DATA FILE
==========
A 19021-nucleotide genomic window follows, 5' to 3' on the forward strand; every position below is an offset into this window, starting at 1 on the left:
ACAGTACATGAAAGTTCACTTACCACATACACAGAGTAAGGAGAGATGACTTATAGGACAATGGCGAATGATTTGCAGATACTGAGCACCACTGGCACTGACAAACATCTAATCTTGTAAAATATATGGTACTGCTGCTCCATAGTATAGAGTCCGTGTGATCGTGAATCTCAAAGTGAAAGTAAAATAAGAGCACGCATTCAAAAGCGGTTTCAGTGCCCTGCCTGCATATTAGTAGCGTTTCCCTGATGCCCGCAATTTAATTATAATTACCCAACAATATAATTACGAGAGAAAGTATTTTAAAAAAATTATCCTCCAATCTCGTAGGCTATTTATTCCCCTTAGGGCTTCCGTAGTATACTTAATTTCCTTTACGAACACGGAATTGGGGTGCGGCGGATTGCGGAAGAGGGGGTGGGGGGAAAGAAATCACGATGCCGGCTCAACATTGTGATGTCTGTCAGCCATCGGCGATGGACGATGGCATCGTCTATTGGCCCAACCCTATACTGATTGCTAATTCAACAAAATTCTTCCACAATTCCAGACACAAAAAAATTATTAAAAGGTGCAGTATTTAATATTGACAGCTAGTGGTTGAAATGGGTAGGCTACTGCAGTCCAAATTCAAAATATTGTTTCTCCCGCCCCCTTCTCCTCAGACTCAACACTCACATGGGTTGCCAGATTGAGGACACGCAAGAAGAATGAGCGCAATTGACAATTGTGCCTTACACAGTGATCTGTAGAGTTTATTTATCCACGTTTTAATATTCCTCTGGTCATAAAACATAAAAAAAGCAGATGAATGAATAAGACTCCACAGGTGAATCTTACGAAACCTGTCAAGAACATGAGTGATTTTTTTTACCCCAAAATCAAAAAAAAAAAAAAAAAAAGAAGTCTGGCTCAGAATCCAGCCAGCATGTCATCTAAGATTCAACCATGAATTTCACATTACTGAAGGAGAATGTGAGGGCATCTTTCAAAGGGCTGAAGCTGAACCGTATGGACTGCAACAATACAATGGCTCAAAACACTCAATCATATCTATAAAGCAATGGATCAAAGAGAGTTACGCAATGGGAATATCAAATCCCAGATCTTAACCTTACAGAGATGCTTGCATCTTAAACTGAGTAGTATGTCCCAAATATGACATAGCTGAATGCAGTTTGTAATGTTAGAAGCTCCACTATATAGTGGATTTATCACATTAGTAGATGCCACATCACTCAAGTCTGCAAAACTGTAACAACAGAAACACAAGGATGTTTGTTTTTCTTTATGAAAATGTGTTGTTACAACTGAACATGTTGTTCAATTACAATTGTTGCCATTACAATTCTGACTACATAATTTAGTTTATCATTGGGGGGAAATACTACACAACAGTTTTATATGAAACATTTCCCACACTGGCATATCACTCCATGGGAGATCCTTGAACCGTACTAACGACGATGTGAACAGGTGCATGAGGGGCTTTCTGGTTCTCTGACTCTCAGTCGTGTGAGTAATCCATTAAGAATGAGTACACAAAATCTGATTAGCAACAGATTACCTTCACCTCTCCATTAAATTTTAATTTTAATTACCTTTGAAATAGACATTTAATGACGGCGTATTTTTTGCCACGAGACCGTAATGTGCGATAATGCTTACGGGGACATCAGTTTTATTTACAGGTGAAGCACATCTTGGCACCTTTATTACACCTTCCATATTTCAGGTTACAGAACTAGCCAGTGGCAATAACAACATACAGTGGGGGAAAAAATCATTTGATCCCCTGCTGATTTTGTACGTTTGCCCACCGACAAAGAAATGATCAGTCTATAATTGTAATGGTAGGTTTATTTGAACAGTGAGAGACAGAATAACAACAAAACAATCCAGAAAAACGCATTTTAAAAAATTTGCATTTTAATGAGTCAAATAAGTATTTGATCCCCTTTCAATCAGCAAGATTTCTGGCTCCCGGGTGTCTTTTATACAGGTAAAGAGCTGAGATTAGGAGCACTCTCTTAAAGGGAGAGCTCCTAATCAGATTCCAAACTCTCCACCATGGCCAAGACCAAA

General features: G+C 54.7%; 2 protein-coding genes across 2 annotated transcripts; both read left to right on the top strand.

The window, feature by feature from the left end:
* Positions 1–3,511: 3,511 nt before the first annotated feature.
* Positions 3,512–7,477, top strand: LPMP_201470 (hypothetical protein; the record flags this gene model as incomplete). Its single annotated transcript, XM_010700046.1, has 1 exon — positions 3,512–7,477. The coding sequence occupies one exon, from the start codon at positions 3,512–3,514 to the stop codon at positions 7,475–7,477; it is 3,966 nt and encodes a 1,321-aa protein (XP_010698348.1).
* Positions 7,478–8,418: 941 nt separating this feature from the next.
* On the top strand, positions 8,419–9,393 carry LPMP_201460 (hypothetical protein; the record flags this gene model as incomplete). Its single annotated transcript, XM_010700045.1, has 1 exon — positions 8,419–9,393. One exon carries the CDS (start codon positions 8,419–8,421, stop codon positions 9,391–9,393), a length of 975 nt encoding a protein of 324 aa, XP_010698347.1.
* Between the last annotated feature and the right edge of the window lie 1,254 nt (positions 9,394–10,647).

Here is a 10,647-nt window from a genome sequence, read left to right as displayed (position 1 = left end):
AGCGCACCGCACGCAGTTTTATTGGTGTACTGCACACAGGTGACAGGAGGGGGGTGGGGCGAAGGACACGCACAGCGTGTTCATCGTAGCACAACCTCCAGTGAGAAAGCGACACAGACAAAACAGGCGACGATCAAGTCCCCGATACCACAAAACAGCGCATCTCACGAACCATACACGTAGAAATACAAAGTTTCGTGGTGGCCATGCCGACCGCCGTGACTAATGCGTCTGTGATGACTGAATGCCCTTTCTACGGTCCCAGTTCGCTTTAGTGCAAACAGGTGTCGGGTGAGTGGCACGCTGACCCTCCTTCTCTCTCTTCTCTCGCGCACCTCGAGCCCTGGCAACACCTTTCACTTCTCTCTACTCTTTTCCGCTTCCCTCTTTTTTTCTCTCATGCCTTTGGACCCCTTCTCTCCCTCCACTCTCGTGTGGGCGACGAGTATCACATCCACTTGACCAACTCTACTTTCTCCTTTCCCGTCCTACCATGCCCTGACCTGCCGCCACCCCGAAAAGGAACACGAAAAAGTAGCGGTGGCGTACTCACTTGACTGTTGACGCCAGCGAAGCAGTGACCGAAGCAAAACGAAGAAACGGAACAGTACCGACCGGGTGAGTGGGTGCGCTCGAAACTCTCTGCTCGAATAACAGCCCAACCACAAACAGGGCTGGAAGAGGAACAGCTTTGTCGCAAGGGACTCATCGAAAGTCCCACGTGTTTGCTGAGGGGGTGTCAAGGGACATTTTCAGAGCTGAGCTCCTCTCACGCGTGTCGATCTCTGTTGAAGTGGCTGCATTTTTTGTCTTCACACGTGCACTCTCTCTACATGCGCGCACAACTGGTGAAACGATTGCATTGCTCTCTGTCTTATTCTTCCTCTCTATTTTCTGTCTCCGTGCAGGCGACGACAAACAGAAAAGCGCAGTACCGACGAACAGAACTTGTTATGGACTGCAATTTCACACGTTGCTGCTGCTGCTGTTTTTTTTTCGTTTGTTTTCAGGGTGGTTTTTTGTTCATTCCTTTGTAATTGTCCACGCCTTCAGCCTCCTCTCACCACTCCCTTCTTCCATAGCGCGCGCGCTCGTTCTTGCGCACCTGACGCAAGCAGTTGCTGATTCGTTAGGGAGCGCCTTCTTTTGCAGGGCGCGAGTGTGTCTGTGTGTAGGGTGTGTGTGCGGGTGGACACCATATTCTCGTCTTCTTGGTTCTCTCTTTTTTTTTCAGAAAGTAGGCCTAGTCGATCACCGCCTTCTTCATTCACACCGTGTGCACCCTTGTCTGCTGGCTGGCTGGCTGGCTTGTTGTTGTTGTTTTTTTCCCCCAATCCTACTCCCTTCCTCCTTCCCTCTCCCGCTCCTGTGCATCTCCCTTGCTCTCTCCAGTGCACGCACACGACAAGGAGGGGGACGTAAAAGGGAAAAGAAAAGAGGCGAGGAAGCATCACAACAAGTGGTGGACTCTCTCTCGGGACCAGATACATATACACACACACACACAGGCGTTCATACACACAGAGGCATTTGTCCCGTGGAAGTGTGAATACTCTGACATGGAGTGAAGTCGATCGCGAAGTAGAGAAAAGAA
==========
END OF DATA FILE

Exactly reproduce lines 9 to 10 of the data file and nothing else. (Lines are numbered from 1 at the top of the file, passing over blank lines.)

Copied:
* Between the last annotated feature and the right edge of the window lie 1,254 nt (positions 9,394–10,647).

Here is a 10,647-nt window from a genome sequence, read left to right as displayed (position 1 = left end):